Taxonomy: Kingdom Animalia : Phylum Chordata : Class Mammalia : Order Carnivora : Family Phocidae : Subfamily Monachinae
"We waited the whole morning and made the best of it, watching the seals come up in hundreds to bask upon the sea
shore, till at noon the old man of the sea came up too..."
--Homer: Odysseus captures Proteus, Odyssey Book IV
This cute, lazy fellow, as the name indicates, is a denizen of the Mediterranean and surrounding seas. The Mediterranean monk seal's population range in ancient times stretched from the Black Sea to the Atlantic and as far south as Senegal. Its ecclesiastical name comes from its colour and head markings which make it look a bit like a Franciscan monk. The monk seal has been a fixture in the area since before the dawn of mankind, especially in the Aegean with its endless, rugged coastline, and is even mentioned in the Odyssey. Because of their obvious love of both sea and sun, seals were considered creatures dedicated to both Poseidon and Apollo and were regarded as bringers of good luck. The Mediterranean monk seal is probably the closest relative of the ancestor of all seals, which inhabited the Mediterranean 20 million years ago. It and the Hawaiian monk seal are the only remaining species of warm-water seals in the world.
Adult male seals are about 2.40 m (eight feet) in length and weigh in at a proud 310-320 kg, that's just under 700 lbs. Females are a bit smaller but not by much. Their fur is brown or dark grey with a paler belly, though males can turn almost completely black in old age. Their young, born year-round but mostly in late autumn, start at about 80 cm (30") in length, take to the water two weeks after birth and are weaned at around 18 weeks of age. They don't reach reproductive maturity until they're about four years old and can live to be over 20 years old in the wild.
Despite having lived around humans for thousands of years, and for millions of years before that, surprisingly little is known about the monk seal's habits. It's diurnal and is believed to live off fish and mollusks, primarily octopus, which it catches within a limited distance of its home and to the tune of about 3 kg per day. The problem here is that fishermen competing for already scarce resources tend to view it as a nuisance. The amount of fish the seals eat is trivial, it's the destruction of nets that costs. The seal is no happier about being caught up in fishing equipment and has a pretty hard time making a living itself.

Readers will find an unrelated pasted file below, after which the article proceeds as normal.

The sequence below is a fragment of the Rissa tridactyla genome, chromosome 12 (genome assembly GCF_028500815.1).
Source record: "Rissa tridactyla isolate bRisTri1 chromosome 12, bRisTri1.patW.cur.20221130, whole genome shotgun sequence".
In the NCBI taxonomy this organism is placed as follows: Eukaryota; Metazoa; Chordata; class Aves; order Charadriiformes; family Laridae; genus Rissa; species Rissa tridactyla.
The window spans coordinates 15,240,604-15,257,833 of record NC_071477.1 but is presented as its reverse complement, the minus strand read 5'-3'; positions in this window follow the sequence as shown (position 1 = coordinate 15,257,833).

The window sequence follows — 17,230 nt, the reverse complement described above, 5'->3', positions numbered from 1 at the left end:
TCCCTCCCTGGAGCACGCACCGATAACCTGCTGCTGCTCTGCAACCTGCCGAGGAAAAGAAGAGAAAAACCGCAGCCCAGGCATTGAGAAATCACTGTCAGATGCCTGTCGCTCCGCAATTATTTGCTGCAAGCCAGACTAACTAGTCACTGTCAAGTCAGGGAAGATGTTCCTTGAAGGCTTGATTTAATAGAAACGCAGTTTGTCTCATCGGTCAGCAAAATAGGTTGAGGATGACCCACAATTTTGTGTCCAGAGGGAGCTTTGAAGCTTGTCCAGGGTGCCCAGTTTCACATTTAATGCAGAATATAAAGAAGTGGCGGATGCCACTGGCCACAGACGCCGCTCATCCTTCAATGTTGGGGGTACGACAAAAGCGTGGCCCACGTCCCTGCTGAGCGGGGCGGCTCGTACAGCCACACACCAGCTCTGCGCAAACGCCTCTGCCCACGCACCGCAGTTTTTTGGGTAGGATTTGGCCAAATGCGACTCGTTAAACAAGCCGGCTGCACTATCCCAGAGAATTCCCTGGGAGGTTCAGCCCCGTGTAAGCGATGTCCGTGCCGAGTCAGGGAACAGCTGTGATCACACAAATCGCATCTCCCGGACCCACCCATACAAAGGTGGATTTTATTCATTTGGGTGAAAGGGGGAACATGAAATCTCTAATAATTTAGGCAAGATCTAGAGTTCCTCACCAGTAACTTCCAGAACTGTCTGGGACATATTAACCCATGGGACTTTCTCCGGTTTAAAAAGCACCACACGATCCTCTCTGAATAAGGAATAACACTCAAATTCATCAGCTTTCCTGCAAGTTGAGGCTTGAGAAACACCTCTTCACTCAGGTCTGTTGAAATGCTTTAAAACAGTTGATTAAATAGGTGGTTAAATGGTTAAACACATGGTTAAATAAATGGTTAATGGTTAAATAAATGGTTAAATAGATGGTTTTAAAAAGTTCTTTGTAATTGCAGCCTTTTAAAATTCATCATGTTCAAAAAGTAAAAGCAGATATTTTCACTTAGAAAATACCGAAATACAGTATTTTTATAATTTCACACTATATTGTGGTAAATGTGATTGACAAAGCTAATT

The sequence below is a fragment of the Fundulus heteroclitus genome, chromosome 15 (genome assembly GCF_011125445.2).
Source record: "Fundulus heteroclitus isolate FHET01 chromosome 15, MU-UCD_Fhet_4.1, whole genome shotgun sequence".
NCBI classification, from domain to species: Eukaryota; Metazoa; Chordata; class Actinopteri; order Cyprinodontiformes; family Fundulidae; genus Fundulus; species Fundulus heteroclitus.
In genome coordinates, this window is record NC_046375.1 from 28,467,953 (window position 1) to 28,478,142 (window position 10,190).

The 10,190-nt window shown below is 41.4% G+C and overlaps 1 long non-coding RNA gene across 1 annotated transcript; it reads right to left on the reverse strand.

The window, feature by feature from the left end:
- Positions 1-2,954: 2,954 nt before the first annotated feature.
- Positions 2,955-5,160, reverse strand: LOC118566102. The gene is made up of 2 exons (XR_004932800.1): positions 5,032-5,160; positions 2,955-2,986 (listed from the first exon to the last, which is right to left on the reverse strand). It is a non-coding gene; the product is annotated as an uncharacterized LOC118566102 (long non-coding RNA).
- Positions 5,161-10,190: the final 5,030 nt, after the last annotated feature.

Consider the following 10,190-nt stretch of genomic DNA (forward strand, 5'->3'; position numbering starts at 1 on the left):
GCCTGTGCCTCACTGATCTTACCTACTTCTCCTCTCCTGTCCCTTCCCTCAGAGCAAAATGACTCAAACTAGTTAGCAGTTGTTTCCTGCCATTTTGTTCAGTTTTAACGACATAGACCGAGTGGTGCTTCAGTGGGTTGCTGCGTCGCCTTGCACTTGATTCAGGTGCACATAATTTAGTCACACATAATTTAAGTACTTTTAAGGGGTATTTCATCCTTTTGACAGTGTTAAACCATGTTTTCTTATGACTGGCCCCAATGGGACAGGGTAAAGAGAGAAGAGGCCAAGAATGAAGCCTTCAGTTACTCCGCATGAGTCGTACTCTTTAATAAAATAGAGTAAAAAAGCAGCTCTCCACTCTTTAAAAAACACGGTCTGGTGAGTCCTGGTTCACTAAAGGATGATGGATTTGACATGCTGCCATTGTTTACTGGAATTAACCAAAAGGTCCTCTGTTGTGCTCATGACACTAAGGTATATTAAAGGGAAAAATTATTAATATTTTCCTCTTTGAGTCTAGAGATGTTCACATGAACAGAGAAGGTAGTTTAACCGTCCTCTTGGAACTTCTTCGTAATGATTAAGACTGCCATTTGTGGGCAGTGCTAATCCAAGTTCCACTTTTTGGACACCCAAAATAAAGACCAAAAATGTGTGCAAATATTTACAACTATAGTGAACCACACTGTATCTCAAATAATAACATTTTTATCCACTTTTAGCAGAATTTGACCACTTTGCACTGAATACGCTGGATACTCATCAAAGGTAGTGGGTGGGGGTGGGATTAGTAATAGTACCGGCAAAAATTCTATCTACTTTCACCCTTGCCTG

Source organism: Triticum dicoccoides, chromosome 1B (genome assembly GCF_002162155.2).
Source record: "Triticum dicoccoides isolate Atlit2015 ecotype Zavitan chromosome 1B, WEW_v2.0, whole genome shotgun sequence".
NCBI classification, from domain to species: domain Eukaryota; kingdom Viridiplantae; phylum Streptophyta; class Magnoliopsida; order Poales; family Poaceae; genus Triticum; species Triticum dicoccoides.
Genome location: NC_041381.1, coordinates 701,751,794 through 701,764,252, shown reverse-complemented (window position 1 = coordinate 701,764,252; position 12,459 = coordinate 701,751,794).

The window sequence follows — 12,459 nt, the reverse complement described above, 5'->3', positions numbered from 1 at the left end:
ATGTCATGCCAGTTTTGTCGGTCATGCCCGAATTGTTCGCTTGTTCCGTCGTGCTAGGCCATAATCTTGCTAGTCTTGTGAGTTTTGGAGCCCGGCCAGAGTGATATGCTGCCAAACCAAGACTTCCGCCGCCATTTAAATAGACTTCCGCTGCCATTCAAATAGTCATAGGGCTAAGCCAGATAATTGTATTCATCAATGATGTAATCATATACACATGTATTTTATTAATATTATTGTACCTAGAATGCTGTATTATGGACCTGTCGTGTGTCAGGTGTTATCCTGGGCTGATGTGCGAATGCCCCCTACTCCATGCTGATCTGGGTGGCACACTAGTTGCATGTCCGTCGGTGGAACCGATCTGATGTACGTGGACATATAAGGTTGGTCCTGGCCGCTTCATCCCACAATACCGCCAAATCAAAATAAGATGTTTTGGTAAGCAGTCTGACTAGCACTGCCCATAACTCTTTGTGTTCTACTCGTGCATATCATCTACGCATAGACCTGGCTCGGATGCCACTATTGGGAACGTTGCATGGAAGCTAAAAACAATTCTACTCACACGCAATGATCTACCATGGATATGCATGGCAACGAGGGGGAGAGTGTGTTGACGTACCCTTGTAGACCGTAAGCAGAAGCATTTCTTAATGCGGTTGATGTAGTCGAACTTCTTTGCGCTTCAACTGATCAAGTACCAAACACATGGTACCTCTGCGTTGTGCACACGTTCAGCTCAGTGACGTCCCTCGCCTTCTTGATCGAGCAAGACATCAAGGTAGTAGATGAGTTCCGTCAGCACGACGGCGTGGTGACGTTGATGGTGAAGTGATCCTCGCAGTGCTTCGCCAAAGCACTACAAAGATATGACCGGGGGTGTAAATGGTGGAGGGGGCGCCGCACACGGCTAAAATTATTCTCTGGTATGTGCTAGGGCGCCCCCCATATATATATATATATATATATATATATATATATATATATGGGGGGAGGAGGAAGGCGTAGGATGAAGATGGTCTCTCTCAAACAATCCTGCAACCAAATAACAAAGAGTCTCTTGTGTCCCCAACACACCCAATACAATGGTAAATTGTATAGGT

Having the misfortune of living in an area that's been densely populated by humans since antiquity, it's been hunted since then. After all, clubbing seals in the Mediterranean is a hell of a lot less stressful and closer to home than sailing across the ocean to the Arctic to do so. All parts of the animal were used: its pelt for tents and clothing, its blubber for oil and its meat for food. The ancients thought that keeping a flipper under one's pillow would give the sleeper the blissful sleep of a basking seal. While the ancient Greeks are thought to have done admirably in preserving its numbers, a significant decline set in during Roman times. The seal was hunted throughout the middle ages and into the present. Said present has seen an end to hunting but has brought tourism, wars and other nuisances that disturb the quiet that these creatures depend on to raise their pups.
So, while the monk seal used to be the most abundant pinniped of the Mediterranean Sea, it is now the one closest to the brink of extinction and is listed as "critically endangered." Today it lives in isolated pockets on the coasts of Mauretania and north Africa, and around Madeira. Its largest contiguous range stretches from Cyprus to the northern Ionian Sea and about half the known population is thought to live around Greece. Only the Atlantic and east Mediterranean populations are numerous enough to stand a real chance of survival. It's thought that no more than 500 individuals still exist. The most optimistic figure is 650.
Conservation efforts through national parks in Greece, Turkey and Mauretania might tip the scales in the seal's favour but a population that small is in imminent danger of going the way of the dodo. Or, closer to home, that of its extinct cousin, the Caribbean monk seal. While scientists have failed to breed these seals in captivity, staff at the Northern Sporades National Marine Park have successfully raised orphaned pups and returned them to their natural habitat.
It has no enemies other than disease, pollution and man; an excellent swimmer and hunter, its agility in the water exceeds that of most shark species and provides an excellent defence against the few predatory fish large enough to take on a seal. As is the case with many other species the key to its survival lies in whether man will move over a bit and give it some breathing space.